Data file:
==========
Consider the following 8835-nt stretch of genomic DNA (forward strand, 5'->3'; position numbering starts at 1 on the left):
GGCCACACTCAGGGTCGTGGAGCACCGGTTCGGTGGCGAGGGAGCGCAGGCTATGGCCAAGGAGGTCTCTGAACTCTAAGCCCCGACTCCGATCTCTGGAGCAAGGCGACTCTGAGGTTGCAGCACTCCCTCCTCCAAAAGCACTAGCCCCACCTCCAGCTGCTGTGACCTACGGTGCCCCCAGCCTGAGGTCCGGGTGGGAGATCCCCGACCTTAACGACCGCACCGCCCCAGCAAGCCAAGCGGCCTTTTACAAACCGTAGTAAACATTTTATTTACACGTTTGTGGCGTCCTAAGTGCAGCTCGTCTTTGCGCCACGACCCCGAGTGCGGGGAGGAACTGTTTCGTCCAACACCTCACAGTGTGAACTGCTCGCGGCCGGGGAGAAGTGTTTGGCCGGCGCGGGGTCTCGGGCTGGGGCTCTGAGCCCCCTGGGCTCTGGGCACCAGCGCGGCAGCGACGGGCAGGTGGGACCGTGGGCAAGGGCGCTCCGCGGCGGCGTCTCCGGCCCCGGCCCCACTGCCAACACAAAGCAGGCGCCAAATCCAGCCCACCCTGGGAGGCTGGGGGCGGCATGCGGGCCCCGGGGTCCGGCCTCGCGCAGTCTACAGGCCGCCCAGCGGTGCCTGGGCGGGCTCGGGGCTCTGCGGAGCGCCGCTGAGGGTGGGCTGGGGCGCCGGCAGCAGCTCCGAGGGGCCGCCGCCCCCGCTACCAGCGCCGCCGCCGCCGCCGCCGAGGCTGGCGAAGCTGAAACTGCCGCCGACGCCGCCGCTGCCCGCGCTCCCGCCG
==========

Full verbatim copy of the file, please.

Consider the following 8835-nt stretch of genomic DNA (forward strand, 5'->3'; position numbering starts at 1 on the left):
GGCCACACTCAGGGTCGTGGAGCACCGGTTCGGTGGCGAGGGAGCGCAGGCTATGGCCAAGGAGGTCTCTGAACTCTAAGCCCCGACTCCGATCTCTGGAGCAAGGCGACTCTGAGGTTGCAGCACTCCCTCCTCCAAAAGCACTAGCCCCACCTCCAGCTGCTGTGACCTACGGTGCCCCCAGCCTGAGGTCCGGGTGGGAGATCCCCGACCTTAACGACCGCACCGCCCCAGCAAGCCAAGCGGCCTTTTACAAACCGTAGTAAACATTTTATTTACACGTTTGTGGCGTCCTAAGTGCAGCTCGTCTTTGCGCCACGACCCCGAGTGCGGGGAGGAACTGTTTCGTCCAACACCTCACAGTGTGAACTGCTCGCGGCCGGGGAGAAGTGTTTGGCCGGCGCGGGGTCTCGGGCTGGGGCTCTGAGCCCCCTGGGCTCTGGGCACCAGCGCGGCAGCGACGGGCAGGTGGGACCGTGGGCAAGGGCGCTCCGCGGCGGCGTCTCCGGCCCCGGCCCCACTGCCAACACAAAGCAGGCGCCAAATCCAGCCCACCCTGGGAGGCTGGGGGCGGCATGCGGGCCCCGGGGTCCGGCCTCGCGCAGTCTACAGGCCGCCCAGCGGTGCCTGGGCGGGCTCGGGGCTCTGCGGAGCGCCGCTGAGGGTGGGCTGGGGCGCCGGCAGCAGCTCCGAGGGGCCGCCGCCCCCGCTACCAGCGCCGCCGCCGCCGCCGCCGAGGCTGGCGAAGCTGAAACTGCCGCCGACGCCGCCGCTGCCCGCGCTCCCGCCG